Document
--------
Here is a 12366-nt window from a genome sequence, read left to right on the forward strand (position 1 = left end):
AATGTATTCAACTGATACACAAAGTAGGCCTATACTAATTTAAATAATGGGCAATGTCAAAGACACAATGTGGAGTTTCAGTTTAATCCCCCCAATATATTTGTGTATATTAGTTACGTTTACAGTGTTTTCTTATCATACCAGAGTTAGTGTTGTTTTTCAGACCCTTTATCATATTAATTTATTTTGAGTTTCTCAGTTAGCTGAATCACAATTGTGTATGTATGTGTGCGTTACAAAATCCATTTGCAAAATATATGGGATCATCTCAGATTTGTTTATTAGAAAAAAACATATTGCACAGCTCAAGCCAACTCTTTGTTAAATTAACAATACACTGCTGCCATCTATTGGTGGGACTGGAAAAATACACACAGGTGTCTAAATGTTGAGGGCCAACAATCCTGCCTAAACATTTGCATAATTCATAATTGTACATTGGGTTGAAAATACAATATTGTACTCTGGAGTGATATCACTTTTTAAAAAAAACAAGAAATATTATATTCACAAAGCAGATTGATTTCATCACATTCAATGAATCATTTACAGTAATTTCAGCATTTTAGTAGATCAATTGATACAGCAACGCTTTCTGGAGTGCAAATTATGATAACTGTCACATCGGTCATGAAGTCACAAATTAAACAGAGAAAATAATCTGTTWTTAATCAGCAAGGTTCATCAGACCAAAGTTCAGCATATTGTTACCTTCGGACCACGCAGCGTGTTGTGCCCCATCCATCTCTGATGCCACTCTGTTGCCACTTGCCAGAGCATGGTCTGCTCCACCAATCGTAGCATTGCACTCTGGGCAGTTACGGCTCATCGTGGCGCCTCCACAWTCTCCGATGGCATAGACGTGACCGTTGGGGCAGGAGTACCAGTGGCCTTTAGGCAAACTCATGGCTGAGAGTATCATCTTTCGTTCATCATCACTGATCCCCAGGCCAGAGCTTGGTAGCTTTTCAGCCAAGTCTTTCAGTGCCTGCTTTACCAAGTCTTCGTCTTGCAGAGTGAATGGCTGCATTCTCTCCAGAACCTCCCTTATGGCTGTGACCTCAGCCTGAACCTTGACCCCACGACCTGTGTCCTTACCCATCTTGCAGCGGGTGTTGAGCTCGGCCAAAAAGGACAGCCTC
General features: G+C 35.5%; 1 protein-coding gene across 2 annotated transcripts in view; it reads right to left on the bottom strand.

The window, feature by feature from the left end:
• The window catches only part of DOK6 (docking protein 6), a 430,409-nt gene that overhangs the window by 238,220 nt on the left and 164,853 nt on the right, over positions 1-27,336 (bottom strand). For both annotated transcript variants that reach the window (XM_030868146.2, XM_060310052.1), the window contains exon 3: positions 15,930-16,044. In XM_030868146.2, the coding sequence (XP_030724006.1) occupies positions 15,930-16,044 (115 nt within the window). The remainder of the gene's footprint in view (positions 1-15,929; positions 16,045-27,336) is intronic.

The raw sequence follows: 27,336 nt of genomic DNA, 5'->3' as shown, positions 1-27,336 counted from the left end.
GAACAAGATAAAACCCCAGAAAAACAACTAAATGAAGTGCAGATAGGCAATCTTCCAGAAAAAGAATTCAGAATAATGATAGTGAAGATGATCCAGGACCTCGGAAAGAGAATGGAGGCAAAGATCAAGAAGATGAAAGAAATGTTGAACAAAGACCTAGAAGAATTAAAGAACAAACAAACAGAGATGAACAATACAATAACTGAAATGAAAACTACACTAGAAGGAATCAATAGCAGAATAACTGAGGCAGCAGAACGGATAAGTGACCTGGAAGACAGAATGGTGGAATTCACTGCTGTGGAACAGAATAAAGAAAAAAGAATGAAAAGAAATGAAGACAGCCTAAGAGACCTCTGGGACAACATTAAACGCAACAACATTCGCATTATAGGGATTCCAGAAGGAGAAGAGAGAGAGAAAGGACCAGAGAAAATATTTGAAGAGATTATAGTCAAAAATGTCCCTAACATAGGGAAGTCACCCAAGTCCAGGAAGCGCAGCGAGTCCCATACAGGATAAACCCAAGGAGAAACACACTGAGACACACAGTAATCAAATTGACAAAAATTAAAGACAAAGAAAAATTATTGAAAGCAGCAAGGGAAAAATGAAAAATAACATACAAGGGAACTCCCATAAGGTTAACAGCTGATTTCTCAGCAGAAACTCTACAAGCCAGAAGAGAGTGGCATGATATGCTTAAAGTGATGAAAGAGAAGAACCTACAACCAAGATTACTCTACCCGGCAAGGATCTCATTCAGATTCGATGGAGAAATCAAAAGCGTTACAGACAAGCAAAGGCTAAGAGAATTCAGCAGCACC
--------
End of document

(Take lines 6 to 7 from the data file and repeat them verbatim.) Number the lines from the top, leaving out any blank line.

The raw sequence follows: 27,336 nt of genomic DNA, 5'->3' as shown, positions 1-27,336 counted from the left end.
GAACAAGATAAAACCCCAGAAAAACAACTAAATGAAGTGCAGATAGGCAATCTTCCAGAAAAAGAATTCAGAATAATGATAGTGAAGATGATCCAGGACCTCGGAAAGAGAATGGAGGCAAAGATCAAGAAGATGAAAGAAATGTTGAACAAAGACCTAGAAGAATTAAAGAACAAACAAACAGAGATGAACAATACAATAACTGAAATGAAAACTACACTAGAAGGAATCAATAGCAGAATAACTGAGGCAGCAGAACGGATAAGTGACCTGGAAGACAGAATGGTGGAATTCACTGCTGTGGAACAGAATAAAGAAAAAAGAATGAAAAGAAATGAAGACAGCCTAAGAGACCTCTGGGACAACATTAAACGCAACAACATTCGCATTATAGGGATTCCAGAAGGAGAAGAGAGAGAGAAAGGACCAGAGAAAATATTTGAAGAGATTATAGTCAAAAATGTCCCTAACATAGGGAAGTCACCCAAGTCCAGGAAGCGCAGCGAGTCCCATACAGGATAAACCCAAGGAGAAACACACTGAGACACACAGTAATCAAATTGACAAAAATTAAAGACAAAGAAAAATTATTGAAAGCAGCAAGGGAAAAATGAAAAATAACATACAAGGGAACTCCCATAAGGTTAACAGCTGATTTCTCAGCAGAAACTCTACAAGCCAGAAGAGAGTGGCATGATATGCTTAAAGTGATGAAAGAGAAGAACCTACAACCAAGATTACTCTACCCGGCAAGGATCTCATTCAGATTCGATGGAGAAATCAAAAGCGTTACAGACAAGCAAAGGCTAAGAGAATTCAGCAGCACC